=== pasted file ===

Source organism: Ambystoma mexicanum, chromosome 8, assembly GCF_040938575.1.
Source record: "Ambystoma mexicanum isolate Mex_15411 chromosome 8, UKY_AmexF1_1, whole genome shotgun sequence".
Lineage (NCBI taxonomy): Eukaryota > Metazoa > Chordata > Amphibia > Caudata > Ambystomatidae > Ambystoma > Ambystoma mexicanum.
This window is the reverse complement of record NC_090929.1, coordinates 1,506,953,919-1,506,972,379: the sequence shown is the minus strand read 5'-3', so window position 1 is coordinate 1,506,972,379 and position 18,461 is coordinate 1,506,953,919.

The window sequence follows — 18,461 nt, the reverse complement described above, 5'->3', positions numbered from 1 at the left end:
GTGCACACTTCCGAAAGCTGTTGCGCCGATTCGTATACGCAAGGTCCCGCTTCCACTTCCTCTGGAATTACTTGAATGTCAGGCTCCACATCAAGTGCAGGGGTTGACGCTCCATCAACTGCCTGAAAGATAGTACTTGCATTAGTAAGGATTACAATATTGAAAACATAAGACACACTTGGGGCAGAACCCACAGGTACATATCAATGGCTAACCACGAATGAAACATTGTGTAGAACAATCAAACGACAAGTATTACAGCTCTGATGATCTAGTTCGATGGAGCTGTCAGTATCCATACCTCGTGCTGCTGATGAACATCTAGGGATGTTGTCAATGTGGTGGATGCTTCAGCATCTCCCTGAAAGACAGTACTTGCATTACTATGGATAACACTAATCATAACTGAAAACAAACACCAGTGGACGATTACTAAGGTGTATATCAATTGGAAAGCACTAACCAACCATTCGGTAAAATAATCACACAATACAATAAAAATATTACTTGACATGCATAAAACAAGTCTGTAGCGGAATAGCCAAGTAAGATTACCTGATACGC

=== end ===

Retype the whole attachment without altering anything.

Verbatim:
Source organism: Ambystoma mexicanum, chromosome 8, assembly GCF_040938575.1.
Source record: "Ambystoma mexicanum isolate Mex_15411 chromosome 8, UKY_AmexF1_1, whole genome shotgun sequence".
Lineage (NCBI taxonomy): Eukaryota > Metazoa > Chordata > Amphibia > Caudata > Ambystomatidae > Ambystoma > Ambystoma mexicanum.
This window is the reverse complement of record NC_090929.1, coordinates 1,506,953,919-1,506,972,379: the sequence shown is the minus strand read 5'-3', so window position 1 is coordinate 1,506,972,379 and position 18,461 is coordinate 1,506,953,919.

The window sequence follows — 18,461 nt, the reverse complement described above, 5'->3', positions numbered from 1 at the left end:
GTGCACACTTCCGAAAGCTGTTGCGCCGATTCGTATACGCAAGGTCCCGCTTCCACTTCCTCTGGAATTACTTGAATGTCAGGCTCCACATCAAGTGCAGGGGTTGACGCTCCATCAACTGCCTGAAAGATAGTACTTGCATTAGTAAGGATTACAATATTGAAAACATAAGACACACTTGGGGCAGAACCCACAGGTACATATCAATGGCTAACCACGAATGAAACATTGTGTAGAACAATCAAACGACAAGTATTACAGCTCTGATGATCTAGTTCGATGGAGCTGTCAGTATCCATACCTCGTGCTGCTGATGAACATCTAGGGATGTTGTCAATGTGGTGGATGCTTCAGCATCTCCCTGAAAGACAGTACTTGCATTACTATGGATAACACTAATCATAACTGAAAACAAACACCAGTGGACGATTACTAAGGTGTATATCAATTGGAAAGCACTAACCAACCATTCGGTAAAATAATCACACAATACAATAAAAATATTACTTGACATGCATAAAACAAGTCTGTAGCGGAATAGCCAAGTAAGATTACCTGATACGC